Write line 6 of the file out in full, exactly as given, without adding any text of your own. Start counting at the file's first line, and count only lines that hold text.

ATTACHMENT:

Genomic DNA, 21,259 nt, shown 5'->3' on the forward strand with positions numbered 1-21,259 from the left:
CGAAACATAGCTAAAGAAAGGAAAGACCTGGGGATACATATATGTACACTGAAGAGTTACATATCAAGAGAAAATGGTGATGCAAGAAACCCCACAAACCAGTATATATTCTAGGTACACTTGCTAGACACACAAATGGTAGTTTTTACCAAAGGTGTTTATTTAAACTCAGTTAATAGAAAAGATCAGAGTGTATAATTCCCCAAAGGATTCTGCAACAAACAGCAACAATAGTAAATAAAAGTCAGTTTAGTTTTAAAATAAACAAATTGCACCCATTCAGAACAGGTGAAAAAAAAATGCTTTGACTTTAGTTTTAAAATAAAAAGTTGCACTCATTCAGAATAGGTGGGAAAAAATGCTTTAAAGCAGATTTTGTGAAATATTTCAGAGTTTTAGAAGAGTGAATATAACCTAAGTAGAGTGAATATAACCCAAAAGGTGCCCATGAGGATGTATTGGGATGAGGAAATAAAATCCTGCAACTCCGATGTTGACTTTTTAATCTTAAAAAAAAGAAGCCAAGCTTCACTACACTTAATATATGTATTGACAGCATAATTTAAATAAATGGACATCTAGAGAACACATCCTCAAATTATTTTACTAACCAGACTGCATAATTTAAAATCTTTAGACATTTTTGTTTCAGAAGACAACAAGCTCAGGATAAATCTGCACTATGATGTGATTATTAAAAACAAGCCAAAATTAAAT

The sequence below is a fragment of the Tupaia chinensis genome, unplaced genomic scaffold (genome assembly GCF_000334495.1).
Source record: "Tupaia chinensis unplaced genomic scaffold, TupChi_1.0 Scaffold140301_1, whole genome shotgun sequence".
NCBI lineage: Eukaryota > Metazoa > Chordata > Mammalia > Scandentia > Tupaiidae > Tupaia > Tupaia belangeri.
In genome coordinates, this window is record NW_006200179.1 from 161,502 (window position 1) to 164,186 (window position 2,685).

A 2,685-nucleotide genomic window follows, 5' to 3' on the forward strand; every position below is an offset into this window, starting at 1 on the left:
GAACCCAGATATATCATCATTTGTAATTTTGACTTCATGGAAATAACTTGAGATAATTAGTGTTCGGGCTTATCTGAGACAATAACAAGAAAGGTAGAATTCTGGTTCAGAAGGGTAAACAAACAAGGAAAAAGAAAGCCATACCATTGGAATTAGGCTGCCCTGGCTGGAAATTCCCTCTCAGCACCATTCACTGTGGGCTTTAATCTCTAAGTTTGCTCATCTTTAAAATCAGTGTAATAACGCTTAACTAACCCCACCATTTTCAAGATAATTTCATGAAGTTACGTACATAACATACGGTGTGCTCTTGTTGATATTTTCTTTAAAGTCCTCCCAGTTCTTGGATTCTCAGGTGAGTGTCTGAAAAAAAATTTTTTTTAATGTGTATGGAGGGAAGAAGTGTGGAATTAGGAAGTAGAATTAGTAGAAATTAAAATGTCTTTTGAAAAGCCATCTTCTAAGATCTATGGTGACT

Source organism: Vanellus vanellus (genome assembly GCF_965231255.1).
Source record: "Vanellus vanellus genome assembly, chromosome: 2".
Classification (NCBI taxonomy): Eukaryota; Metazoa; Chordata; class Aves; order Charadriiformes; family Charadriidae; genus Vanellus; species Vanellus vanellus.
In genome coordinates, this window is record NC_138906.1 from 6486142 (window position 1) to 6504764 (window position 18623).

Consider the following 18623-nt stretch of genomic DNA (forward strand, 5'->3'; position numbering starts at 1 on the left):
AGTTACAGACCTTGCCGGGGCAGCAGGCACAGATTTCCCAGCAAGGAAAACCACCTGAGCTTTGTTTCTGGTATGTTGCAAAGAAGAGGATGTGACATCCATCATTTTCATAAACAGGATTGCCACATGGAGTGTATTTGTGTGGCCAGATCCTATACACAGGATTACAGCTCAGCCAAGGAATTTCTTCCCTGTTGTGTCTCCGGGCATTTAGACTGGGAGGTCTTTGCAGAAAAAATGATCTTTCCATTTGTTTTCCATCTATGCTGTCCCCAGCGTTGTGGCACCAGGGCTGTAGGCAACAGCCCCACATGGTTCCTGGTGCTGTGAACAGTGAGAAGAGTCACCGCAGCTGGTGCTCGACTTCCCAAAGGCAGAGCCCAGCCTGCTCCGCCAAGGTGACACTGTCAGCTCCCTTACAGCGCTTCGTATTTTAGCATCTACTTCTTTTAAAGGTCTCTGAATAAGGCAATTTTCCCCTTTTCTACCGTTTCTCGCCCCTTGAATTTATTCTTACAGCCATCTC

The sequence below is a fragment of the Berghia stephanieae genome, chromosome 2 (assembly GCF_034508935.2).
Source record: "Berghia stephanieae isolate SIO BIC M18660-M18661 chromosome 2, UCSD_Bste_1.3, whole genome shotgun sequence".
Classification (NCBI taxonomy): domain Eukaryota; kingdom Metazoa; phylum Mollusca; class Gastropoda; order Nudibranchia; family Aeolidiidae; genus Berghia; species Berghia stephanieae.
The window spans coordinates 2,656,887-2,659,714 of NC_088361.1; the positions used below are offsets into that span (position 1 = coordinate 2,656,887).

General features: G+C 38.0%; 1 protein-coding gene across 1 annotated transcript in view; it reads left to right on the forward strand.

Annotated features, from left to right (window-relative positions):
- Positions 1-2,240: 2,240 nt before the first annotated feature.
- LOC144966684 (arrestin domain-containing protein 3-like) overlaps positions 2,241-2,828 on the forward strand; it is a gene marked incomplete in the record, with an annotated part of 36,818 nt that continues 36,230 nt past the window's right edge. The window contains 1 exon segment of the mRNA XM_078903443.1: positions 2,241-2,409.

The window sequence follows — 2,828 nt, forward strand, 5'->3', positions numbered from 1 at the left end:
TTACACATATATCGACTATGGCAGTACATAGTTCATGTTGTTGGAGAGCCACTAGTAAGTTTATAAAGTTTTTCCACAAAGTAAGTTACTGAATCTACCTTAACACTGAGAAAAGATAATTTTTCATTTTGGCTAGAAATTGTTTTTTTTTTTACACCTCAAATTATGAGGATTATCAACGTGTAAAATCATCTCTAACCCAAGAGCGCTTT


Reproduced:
In genome coordinates, this window is record NW_006200179.1 from 161,502 (window position 1) to 164,186 (window position 2,685).